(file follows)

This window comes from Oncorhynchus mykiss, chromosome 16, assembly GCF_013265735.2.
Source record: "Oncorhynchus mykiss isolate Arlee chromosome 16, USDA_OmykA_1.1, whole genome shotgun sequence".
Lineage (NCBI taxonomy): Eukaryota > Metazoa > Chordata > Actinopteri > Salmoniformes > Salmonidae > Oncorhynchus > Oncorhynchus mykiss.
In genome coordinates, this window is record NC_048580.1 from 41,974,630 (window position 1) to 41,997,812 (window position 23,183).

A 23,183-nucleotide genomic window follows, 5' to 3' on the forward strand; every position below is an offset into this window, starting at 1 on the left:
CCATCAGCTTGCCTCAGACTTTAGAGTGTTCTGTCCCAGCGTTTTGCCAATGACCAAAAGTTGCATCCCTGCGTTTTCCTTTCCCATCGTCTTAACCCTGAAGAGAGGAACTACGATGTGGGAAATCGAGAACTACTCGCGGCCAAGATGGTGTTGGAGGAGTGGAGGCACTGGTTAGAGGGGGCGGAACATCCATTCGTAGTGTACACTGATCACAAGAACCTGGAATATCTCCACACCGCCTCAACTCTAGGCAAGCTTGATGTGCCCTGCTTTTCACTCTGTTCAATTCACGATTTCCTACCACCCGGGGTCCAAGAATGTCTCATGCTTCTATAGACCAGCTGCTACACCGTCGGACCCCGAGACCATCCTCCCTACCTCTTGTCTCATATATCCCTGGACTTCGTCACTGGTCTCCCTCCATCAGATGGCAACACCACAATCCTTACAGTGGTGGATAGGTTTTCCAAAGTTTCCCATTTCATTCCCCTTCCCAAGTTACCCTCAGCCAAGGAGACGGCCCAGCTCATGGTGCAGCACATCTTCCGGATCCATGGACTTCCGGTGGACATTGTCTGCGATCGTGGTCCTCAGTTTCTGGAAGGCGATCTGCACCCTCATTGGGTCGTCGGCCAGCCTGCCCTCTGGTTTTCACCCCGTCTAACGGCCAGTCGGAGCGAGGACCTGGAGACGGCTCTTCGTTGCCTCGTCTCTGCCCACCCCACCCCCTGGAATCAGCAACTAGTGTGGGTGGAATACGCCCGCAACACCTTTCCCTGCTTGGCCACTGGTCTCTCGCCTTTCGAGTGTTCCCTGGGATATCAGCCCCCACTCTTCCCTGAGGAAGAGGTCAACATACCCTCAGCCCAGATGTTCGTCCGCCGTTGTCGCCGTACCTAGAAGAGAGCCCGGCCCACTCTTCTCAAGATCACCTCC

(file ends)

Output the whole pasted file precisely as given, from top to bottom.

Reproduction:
This window comes from Oncorhynchus mykiss, chromosome 16, assembly GCF_013265735.2.
Source record: "Oncorhynchus mykiss isolate Arlee chromosome 16, USDA_OmykA_1.1, whole genome shotgun sequence".
Lineage (NCBI taxonomy): Eukaryota > Metazoa > Chordata > Actinopteri > Salmoniformes > Salmonidae > Oncorhynchus > Oncorhynchus mykiss.
In genome coordinates, this window is record NC_048580.1 from 41,974,630 (window position 1) to 41,997,812 (window position 23,183).

A 23,183-nucleotide genomic window follows, 5' to 3' on the forward strand; every position below is an offset into this window, starting at 1 on the left:
CCATCAGCTTGCCTCAGACTTTAGAGTGTTCTGTCCCAGCGTTTTGCCAATGACCAAAAGTTGCATCCCTGCGTTTTCCTTTCCCATCGTCTTAACCCTGAAGAGAGGAACTACGATGTGGGAAATCGAGAACTACTCGCGGCCAAGATGGTGTTGGAGGAGTGGAGGCACTGGTTAGAGGGGGCGGAACATCCATTCGTAGTGTACACTGATCACAAGAACCTGGAATATCTCCACACCGCCTCAACTCTAGGCAAGCTTGATGTGCCCTGCTTTTCACTCTGTTCAATTCACGATTTCCTACCACCCGGGGTCCAAGAATGTCTCATGCTTCTATAGACCAGCTGCTACACCGTCGGACCCCGAGACCATCCTCCCTACCTCTTGTCTCATATATCCCTGGACTTCGTCACTGGTCTCCCTCCATCAGATGGCAACACCACAATCCTTACAGTGGTGGATAGGTTTTCCAAAGTTTCCCATTTCATTCCCCTTCCCAAGTTACCCTCAGCCAAGGAGACGGCCCAGCTCATGGTGCAGCACATCTTCCGGATCCATGGACTTCCGGTGGACATTGTCTGCGATCGTGGTCCTCAGTTTCTGGAAGGCGATCTGCACCCTCATTGGGTCGTCGGCCAGCCTGCCCTCTGGTTTTCACCCCGTCTAACGGCCAGTCGGAGCGAGGACCTGGAGACGGCTCTTCGTTGCCTCGTCTCTGCCCACCCCACCCCCTGGAATCAGCAACTAGTGTGGGTGGAATACGCCCGCAACACCTTTCCCTGCTTGGCCACTGGTCTCTCGCCTTTCGAGTGTTCCCTGGGATATCAGCCCCCACTCTTCCCTGAGGAAGAGGTCAACATACCCTCAGCCCAGATGTTCGTCCGCCGTTGTCGCCGTACCTAGAAGAGAGCCCGGCCCACTCTTCTCAAGATCACCTCC